Re: limits of the generic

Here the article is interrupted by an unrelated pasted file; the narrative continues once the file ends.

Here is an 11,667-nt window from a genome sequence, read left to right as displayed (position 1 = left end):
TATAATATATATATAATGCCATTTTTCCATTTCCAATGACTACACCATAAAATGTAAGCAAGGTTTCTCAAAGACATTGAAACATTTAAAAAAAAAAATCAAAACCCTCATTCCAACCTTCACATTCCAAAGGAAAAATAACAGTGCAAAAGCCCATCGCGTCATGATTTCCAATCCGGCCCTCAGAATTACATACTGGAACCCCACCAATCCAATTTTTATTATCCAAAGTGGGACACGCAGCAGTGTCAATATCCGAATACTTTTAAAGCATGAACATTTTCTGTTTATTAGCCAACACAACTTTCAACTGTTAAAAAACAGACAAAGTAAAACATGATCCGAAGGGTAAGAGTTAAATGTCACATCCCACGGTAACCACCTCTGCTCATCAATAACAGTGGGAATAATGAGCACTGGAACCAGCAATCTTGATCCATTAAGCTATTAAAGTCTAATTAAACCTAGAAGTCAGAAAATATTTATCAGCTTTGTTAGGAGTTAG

At 01:33 PM 9/28/2002 +0100, Jeni Tennison wrote: > > How I long for a good honest integer. And I'm pretty sure Schema has > > lots more types than I will ever use. Still, it's a usable set of > > types, type extensibility was well designed, and it's being used by > > at least XML Schema, RELAX-NG, RDF, XQuery, XPath 2.0, and SQL/XML. > >It's hard to square "it's a usable set of types" with the fact that >XQuery and XPath 2.0 are changing that set: xs:integer in W3C XML >Schema is derived from xs:decimal; in the current WDs for XQuery and >XPath 2.0 it seems to be being treated as a primitive type of its own. I think that the way we handle integers is consistent with W3C XML Schema, which was not designed to define *operations* on types. We don't change the definition of integers, we simply define operations on them. >In W3C XML Schema, durations are covered by xs:duration; in the >current WDs for XQuery and XPath 2.0 you have to use either >xf:yearMonthDuration or xf:dayTimeDuration to get anything useful >done, even when a general duration would be completely unambiguous. Here I think we are dealing with a bug in W3C XML Schema - and perhaps one could argue that durations are less universal than integers, especially with respect to time zones. The most basic data types may also be the most useful. >If everyone could agree on a set of basic types then perhaps there >would be weight behind the argument that 1 *is a* integer and can >always be treated as such. The fact is that while isolated groups can >reach an internal consensus about what a data type means, we don't >seem to be able to get agreement between those groups. Given that, >doesn't it make more sense to say "this application *treats* 1 *as if >it were* an integer (as defined for that application)"? I think there *is* broad agreement for integers, floats, doubles, strings, etc. across programming languages and data representations. >At a document level, the same considerations apply. Just because a >document is valid against one particular schema does not preclude it >from being valid against another schema. Therefore the type of an >element is not an *essential* part of the element, but rather a >byproduct that's derived from using a particular schema with that >element. To me, processing the same XML text with two different schemas gives you two different documents. Other than that, I think our views are the same, or at least compatible. In order to build indexes for a document, I must know which schema was used to process it. >> If I take an integer out of a relational database and give it to a > > Java program, I would often like the Java program to know that it is > > an integer. Not just for one XML vocabulary, because I want to write > > tools that can handle more than one XML vocabulary. What's wrong > > with that? > >What's wrong with that is that you are tightly coupling your database >with your Java program. You are not only transferring the data, but >also dictating how that data should be interpreted. This means that >you tie your XML document into a particular use -- you're basically >using XML for *procedural* markup. Of course procedural markup can >give you many benefits, but it is not the only way of working. Hmmm....here's an area where we disagree. I think that a key benefit of data types is precisely that they are not procedural. They capture a small, abstract set of semantics which give the information needed for sensible general processing, like comparing two items or building an index. Jonathan
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